English 5377:  Grant and Proposal Writing

Students in grant and proposal writing will learn about the genre and process of writing grants and proposals. Topics will include understanding the process in the university, locating funding opportunities, determining persuasive appeals, and writing and editing proposals. Specifics, such as National Science Foundation (NSF) style, will also be learned. Students will be introduced to scholarship and research funding databases. Coursework will involve readings, request for proposal summaries, and writing and editing proposals. Opportunities for writing grants and proposals in conjunction with TTU researchers or community members will be available.

English 5384:  Rhetoric of Scientific Literature

If you have visited the doctor and been told you are suffering from an illness for which you should be treated, you might assume that the illness has always been clearly defined, an absolute fact. Or, if you have read newspaper reports about discoveries in deep space, you might think that those nebulae were out there waiting to be found and described. But medicine, cosmology�every kind of science�involves choices of language that help to constitute those �facts.� Some diseases that are routinely diagnosed today did not exist 100 years ago�not because people didn�t get them�but because we had no terms to describe them. A distant galaxy would have made no sense to earlier generations who had no language to conceive of a universe much beyond the earth and sun.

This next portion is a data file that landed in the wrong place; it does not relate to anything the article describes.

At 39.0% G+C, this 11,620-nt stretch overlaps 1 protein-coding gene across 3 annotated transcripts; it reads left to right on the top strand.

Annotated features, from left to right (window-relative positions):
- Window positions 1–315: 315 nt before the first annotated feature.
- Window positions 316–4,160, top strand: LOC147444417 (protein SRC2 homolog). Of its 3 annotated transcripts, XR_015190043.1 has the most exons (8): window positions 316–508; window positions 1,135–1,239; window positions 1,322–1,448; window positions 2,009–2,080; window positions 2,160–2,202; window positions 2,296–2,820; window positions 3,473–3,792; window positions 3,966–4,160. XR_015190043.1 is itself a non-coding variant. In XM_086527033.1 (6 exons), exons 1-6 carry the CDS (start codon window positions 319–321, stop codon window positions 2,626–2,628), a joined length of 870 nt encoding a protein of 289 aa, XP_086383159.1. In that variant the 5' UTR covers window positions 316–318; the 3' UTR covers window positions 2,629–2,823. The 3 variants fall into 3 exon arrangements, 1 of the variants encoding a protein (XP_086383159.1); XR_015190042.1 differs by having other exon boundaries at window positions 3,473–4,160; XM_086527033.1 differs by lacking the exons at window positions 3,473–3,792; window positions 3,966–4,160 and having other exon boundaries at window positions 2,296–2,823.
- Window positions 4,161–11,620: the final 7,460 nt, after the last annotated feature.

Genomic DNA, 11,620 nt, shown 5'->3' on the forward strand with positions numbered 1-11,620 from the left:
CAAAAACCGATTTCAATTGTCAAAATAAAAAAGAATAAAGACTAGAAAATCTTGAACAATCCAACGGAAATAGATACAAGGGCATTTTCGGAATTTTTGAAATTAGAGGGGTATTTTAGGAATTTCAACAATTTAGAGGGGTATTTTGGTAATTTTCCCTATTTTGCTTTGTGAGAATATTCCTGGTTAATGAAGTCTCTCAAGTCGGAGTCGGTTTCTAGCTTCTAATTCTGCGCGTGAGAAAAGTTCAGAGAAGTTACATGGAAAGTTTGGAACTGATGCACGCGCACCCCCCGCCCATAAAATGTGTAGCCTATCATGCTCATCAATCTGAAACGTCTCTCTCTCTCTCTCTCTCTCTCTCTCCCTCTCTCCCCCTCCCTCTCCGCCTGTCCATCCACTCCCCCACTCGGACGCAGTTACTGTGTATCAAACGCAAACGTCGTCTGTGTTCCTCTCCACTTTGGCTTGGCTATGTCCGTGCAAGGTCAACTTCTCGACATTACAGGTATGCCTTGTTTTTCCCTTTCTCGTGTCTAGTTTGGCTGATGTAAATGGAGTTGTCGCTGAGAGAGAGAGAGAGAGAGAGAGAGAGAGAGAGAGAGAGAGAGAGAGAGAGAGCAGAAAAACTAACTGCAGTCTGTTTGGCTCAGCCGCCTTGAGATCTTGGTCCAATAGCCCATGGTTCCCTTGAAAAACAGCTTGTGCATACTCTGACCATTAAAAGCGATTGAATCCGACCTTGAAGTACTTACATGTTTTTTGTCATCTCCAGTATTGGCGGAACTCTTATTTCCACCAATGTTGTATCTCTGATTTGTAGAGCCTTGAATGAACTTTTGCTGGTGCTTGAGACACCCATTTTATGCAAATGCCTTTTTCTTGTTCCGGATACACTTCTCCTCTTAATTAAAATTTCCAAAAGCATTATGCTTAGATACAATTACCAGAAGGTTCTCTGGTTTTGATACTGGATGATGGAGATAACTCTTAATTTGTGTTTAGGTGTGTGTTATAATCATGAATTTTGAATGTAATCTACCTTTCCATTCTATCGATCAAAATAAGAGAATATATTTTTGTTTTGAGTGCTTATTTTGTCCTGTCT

English 5384 is for anyone who has been curious about the language that scientists and writers of science use to develop and spread scientific knowledge. Technical communicators who make daily decisions about language will find this course useful. Others who would benefit include scholars of rhetoric, writing teachers, literature students, and scientists interested in unraveling the role of language in what they do.

In this course we will ask how science is rhetorical. The course will involve reading and responding to each other�s short essays, class discussions (MOO discussions for the online students) and activities, and a final project. The course will sharpen your analytical skills and ability to integrate theories of rhetoric and technical communication into your understanding of the scientific world.

We will begin by considering several key works in science and examining the ways in which language makes them work as scientific arguments. After I receive a list of students enrolled in the class I will send around an email to get a sense of specific interests before developing a final reading list. Books that will definitely be included are Thomas Kuhn�s, The Structure of Scientific Revolutions and the instructor�s book, Metaphor and Knowledge: The Challenges of Writing Science, which presents his experiences as a writer at a multi disciplinary science think tank. Other possible books are Randy Allen Harris�s (Editor) Landmark Essays on Rhetoric of Science and Latour and Wolgar�s, Laboratory Life: The Construction of Scientific Facts. 

Sep 5, 2017